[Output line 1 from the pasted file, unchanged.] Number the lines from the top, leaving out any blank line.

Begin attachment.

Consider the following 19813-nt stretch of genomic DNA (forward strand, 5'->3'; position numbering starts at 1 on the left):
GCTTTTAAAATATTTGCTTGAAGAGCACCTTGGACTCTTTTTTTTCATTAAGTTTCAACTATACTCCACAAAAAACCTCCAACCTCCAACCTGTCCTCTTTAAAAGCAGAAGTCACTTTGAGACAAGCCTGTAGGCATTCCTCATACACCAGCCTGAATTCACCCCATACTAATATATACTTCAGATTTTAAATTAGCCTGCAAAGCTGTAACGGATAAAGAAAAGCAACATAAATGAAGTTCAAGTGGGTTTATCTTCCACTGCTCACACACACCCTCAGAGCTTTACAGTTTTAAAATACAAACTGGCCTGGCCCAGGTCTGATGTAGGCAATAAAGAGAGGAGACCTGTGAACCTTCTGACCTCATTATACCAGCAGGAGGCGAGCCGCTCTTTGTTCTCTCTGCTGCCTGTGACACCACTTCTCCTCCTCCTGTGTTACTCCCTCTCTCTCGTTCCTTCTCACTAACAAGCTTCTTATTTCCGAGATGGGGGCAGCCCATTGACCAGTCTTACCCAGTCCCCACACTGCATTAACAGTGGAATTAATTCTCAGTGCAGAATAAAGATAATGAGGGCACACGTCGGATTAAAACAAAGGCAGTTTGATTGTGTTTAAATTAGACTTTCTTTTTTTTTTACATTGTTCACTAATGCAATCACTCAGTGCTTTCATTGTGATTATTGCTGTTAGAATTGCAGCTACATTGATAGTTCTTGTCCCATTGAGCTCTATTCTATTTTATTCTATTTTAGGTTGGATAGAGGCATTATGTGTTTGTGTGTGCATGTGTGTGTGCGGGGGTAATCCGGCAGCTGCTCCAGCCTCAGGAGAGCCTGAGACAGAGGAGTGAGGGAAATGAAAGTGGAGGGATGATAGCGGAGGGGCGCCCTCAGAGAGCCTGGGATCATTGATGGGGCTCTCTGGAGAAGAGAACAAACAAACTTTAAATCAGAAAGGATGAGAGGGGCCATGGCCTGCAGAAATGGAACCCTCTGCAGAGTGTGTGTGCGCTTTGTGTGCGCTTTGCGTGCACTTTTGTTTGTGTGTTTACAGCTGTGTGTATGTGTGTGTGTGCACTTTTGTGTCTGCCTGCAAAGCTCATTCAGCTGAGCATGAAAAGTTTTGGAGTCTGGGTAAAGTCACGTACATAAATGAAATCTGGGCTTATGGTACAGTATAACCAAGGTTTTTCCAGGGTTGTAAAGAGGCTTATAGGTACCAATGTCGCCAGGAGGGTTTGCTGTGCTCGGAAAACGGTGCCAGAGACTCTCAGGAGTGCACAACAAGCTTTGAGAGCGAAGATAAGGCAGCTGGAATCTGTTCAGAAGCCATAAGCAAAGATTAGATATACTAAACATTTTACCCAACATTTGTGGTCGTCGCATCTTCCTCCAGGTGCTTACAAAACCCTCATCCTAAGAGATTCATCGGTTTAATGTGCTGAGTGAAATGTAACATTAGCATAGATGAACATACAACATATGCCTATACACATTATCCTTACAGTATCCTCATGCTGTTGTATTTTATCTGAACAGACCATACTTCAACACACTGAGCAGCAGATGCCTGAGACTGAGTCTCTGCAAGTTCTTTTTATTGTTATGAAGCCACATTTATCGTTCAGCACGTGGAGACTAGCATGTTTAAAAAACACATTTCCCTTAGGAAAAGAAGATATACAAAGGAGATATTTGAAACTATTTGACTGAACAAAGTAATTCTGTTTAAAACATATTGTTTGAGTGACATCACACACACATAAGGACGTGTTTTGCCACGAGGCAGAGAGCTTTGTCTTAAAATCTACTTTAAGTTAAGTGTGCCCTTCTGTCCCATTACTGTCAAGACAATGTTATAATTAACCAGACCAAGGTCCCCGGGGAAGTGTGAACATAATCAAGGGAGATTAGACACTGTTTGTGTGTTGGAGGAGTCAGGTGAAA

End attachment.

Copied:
Consider the following 19813-nt stretch of genomic DNA (forward strand, 5'->3'; position numbering starts at 1 on the left):